‘I am glad you went to Margate, which I believe, is the nom-de-plume of Ramsgate. It is a quite nice spot not vulgarised by crowds of literary people. I hope it has done you and your companions good,’ so wrote Oscar Wilde on March 7, 1898.
Writing from exile in Paris, Wilde’s letter was to Leonard Smithers, a Sheffield solicitor turned bookseller and publisher. Smithers, who had a reputation of publishing work mainstream publishers wouldn’t touch, had just purchased The Ballad of Reading Gaol.
By this time in his life, Oscar was very much persona-non-grata with wider society as a result of his conviction at the Old Bailey, three years earlier, for sodomy. The opening of his letter suggests a familiarity with Ramsgate but not Margate, which would be correct.
Wilde made two visits to Thanet during the 1880s, the first being during the summer of 1883 when the following advertisement appeared in the Thanet Advertiser: ‘Mr Oscar Wilde has the honour to announce that he will deliver a lecture, entitled “Personal Impressions of America” at the Granville Hall, Ramsgate, at eight o’clock on the evening of Thursday July 26…’ Ticket prices ranged from one to three shillings and could be purchased at select locations in the town, including the Granville itself, where a plan of the hall was on display.
Although well known for his appearance, manner of speaking and attitudes on art and beauty, Oscar, at this juncture in his life, had not yet written any of the work for which he is now famous. At the time he was courting Constance Lloyd, who he would later marry. His sexual relationships with younger men, starting with Robert Ross, were still to come, and although aware of his attraction towards the beauties of youth, Oscar was also very conscious of the dangers of being openly homosexual; the government at the time was planning a tougher stance on what it saw as a vile and unnatural act. But for now, Oscar was the darling of polite society.
At the Granville, before a ‘fair and very select audience’, ‘Impressions of America’ was an ensemble of observations on the country’s scenery, people, art and theatre, delivered with trademark Wildean wit. If those attending were expecting to see Oscar dressed in a flamboyant outfit complete with green carnation then they were disappointed. Writing two days later, the Thanet Advertiser saw ‘nothing particular’ in the attire of Mr Wilde that ‘distinguished him from other young men of the day’. The lecture itself, however, was delivered with ‘a good deal of quaint humour and originality’.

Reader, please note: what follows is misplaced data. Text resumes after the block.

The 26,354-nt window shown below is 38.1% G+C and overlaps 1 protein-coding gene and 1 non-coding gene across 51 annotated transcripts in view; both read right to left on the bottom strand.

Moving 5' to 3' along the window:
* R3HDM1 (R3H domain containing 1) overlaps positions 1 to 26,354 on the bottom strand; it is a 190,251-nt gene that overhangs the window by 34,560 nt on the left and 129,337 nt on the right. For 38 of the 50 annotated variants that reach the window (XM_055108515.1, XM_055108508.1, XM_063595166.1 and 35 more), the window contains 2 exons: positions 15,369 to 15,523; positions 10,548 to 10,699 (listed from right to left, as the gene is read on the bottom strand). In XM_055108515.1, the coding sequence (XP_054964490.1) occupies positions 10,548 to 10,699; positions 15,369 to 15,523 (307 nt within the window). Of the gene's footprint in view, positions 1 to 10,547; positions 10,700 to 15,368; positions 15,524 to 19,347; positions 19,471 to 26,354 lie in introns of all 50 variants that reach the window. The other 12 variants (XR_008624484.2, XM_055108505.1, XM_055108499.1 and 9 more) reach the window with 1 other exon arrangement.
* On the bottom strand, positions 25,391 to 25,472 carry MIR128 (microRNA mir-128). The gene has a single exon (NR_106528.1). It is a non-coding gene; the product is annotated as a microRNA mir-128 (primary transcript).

How long Oscar stayed in Ramsgate is unclear but with the town’s proximity to London, thanks to the railways, it’s unlikely he stayed any longer than one night. By the time he returned to Thanet, five years later, Oscar was married with two young sons, working as editor for Woman’s World magazine and had published one of his most endearing short stories, The Happy Prince.
A visit to Broadstairs
On September 3, 1888, while London was reeling from the shocking murders in Whitechapel, Oscar spent one night at Broadstairs Albion Hotel. Alongside his signature are those of P. Hardy and L.H. Carr, and they are the only signatures for the entire day.
By now Wilde had met Robert Ross and was sexually active, cruising the gay haunts of London, where you could pick up a ‘renter’ (a young man supplementing his meagre wage with sex) with relative ease. Once having acquired his bit of ‘trade’, Oscar would wine and dine them at a hotel, before retiring upstairs. It was risky though, as renters weren’t above blackmailing their lovers.
So was this why Oscar was at the Broadstairs Albion Hotel? Had he travelled down from London for a bit of nookie by the sea? There’s nothing to suggest that either Carr or Hardy had any connection with Wilde, beyond being guests at the same hotel. But neither is there any evidence that proves one or both weren’t there at Oscar’s behest. Whatever the truth, this was Wilde’s last visit to the area.
Interestingly, Thanet does have one other Wildean connection.
On October 23, 1915, the Thanet Advertiser reported the sudden death of Henry Coope, who lived in the hamlet of Chilton, near Pegwell Bay. Before his retirement, sometime after 1911, Coope (64) had served for over thirty years as warder at Wandsworth Gaol. During the summer of 1895, the prison received a new inmate from Pentonville — Oscar Wilde.
Henry, though, had little time to get to know Oscar, as in September of that year, the playwright was transferred again, this time to Reading.